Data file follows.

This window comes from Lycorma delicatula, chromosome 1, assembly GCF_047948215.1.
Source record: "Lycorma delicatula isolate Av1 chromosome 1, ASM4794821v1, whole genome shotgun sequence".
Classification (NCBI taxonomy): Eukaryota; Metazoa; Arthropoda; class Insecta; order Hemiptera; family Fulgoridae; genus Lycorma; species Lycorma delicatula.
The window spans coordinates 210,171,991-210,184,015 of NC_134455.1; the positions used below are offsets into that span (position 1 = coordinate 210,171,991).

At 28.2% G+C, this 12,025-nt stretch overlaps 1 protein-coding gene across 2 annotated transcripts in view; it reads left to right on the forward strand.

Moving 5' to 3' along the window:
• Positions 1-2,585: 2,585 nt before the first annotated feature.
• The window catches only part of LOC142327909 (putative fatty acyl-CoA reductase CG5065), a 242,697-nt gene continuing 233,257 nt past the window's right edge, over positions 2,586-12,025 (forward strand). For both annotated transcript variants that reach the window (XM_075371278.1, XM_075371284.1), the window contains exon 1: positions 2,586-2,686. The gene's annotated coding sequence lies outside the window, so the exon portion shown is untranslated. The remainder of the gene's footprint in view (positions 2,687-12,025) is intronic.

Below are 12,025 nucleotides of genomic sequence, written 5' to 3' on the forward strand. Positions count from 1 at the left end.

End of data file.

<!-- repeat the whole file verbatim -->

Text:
This window comes from Lycorma delicatula, chromosome 1, assembly GCF_047948215.1.
Source record: "Lycorma delicatula isolate Av1 chromosome 1, ASM4794821v1, whole genome shotgun sequence".
Classification (NCBI taxonomy): Eukaryota; Metazoa; Arthropoda; class Insecta; order Hemiptera; family Fulgoridae; genus Lycorma; species Lycorma delicatula.
The window spans coordinates 210,171,991-210,184,015 of NC_134455.1; the positions used below are offsets into that span (position 1 = coordinate 210,171,991).

At 28.2% G+C, this 12,025-nt stretch overlaps 1 protein-coding gene across 2 annotated transcripts in view; it reads left to right on the forward strand.

Moving 5' to 3' along the window:
• Positions 1-2,585: 2,585 nt before the first annotated feature.
• The window catches only part of LOC142327909 (putative fatty acyl-CoA reductase CG5065), a 242,697-nt gene continuing 233,257 nt past the window's right edge, over positions 2,586-12,025 (forward strand). For both annotated transcript variants that reach the window (XM_075371278.1, XM_075371284.1), the window contains exon 1: positions 2,586-2,686. The gene's annotated coding sequence lies outside the window, so the exon portion shown is untranslated. The remainder of the gene's footprint in view (positions 2,687-12,025) is intronic.

Below are 12,025 nucleotides of genomic sequence, written 5' to 3' on the forward strand. Positions count from 1 at the left end.